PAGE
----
Zelle faces a boom in fraud and scams, Senate report finds

Elizabeth Warren’s office, which gives the public a first glimpse of the growing problems at Zelle.

The report also found that large banks that partially own Zelle are reluctant to compensate customers who have been victims of fraud or scams. For example, less than half of customers who sent via Zelle without authorization were being reimbursed.

Warren, D.-Massachusetts, a longtime critic of big banks, requested data on fraud and scams on Zelle from seven banks starting in April. The report cited data from four banks, which collectively reported 192,878 cases worth $213.8 million in 2021 and a customer in the first half of 2022 who claimed they were duped into making fraudulent payments. . The report found that in only about 3,500 cases, those banks reimbursed the customer.

Furthermore, in cases where this apparent money was withdrawn from customers’ accounts without authorization, only 47% of those dollars were reimbursed.

Banks Respond to PayPal, Venmo

Since its launch in June 2017, Zelle has become a popular way for bank customers to send money to friends and family. According to Early Warning Services, the company that operates Zelle, nearly $500 billion in funding was sent through Zelle in 2021.

Zelle is the banking industry’s answer to the growing popularity of peer-to-peer payment services such as PayPal, Venmo and Cash App. The service allows a bank customer to send money instantly to an individual via their email or phone number, and it will move from one bank account to another. More than 1,700 banks and credit unions provide the service. But the service has become more popular among scammers and criminals as well. Once money is sent through Zelle, attempts to get that money back require the intervention of the bank.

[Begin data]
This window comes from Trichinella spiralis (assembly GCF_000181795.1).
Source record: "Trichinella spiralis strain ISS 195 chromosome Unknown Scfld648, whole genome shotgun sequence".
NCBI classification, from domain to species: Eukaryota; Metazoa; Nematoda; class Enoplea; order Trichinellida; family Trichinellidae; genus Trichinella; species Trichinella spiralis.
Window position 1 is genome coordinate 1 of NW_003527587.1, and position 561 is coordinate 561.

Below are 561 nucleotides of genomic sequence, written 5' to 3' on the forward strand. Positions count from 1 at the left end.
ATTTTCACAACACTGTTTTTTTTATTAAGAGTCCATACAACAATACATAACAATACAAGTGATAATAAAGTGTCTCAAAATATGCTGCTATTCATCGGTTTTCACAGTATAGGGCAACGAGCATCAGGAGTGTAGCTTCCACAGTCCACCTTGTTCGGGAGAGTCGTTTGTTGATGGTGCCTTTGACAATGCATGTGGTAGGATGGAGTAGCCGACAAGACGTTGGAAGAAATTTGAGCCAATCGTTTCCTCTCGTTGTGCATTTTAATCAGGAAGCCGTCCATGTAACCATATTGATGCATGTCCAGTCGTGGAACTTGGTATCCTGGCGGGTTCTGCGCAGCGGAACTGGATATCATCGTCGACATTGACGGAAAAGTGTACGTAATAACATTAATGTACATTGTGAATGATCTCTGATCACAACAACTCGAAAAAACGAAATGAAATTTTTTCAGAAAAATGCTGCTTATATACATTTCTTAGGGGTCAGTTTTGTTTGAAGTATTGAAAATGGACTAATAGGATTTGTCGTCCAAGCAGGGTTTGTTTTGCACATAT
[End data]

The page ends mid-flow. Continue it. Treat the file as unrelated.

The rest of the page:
Cases of increasing fraud and scams at Zelle have been highlighted in previous news reports, including two by The New York Times. But those stories mostly cited anecdotal evidence. Early Warning Services has previously stated that 99.9% of all transactions occur without complaints of fraud or scam. A group of Democratic senators asked for usage data on Zelle after the Times reported.

thousands of fraud cases

The Electronic Funds Transfer Act requires banks to pay customers when funds are illegally withdrawn from their accounts without authorization. Banks have argued that in cases of fraud – meaning that a customer’s account is somehow compromised and they send an unauthorized payment – they reimburse customers. Banks are more reluctant to reimburse customers who make fraudulent claims, arguing that customers will make such claims more frequently and it will be difficult to tell whether a customer is telling the truth.

Data from individual banks shows an increase in frauds and scams. PNC Bank had 8,848 cases on Zelle in 2020, and is on pace to have around 12,300 cases this year. US Bank had 14,886 cases in 2020 and 27,702 cases in 2021. Truist had 9,455 fraud and scam cases on Zelle in 2020, up from 22,045 last year.

Warren attended a congressional hearing last month involving most CEOs of large Wall Street banks that use and partly own Zelle, where he asked each CEO to release fraud and scam incident data at their banks. inspired to. The seven are: JPMorgan Chase, Wells Fargo, PNC Financial, Truist, Bank of America, Capital One and US Bank.

The hearing featured a scene where JPMorgan Chase CEO Jamie Dimon apologized to Warren that he didn’t get the data and promised she would get it at the end of the day.

Warren’s office says that ultimately data from JPMorgan’s Zelle did not provide the data they were looking for, so data from JPMorgan is not included in the report. Other banks that did not provide data to Warren’s office were Wells Fargo and Capital One. JPMorgan and Early Warning Services did not return requests for comment.

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